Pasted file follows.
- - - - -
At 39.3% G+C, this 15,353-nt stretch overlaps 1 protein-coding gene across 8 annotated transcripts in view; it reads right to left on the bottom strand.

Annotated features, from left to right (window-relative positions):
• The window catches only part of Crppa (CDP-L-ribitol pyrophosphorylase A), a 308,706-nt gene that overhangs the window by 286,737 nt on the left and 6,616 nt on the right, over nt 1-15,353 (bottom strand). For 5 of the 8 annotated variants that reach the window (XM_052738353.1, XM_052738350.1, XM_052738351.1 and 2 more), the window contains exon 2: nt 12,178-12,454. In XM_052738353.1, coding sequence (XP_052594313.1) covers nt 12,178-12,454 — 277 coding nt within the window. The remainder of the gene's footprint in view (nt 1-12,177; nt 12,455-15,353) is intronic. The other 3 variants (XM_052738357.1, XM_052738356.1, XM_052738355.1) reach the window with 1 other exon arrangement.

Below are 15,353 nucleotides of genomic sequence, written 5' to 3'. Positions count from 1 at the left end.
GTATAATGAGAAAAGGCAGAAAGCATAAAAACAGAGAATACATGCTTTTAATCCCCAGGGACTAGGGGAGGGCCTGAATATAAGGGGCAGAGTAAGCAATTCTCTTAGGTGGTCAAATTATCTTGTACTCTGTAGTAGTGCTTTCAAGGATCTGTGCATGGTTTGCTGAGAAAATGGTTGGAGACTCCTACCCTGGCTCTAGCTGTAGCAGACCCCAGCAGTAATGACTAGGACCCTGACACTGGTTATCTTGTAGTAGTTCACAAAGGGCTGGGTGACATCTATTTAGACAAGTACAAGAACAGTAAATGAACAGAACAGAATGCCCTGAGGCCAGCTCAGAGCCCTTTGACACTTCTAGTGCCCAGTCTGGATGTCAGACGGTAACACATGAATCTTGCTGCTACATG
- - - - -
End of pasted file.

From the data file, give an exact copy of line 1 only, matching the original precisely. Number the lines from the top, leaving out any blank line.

At 39.3% G+C, this 15,353-nt stretch overlaps 1 protein-coding gene across 8 annotated transcripts in view; it reads right to left on the bottom strand.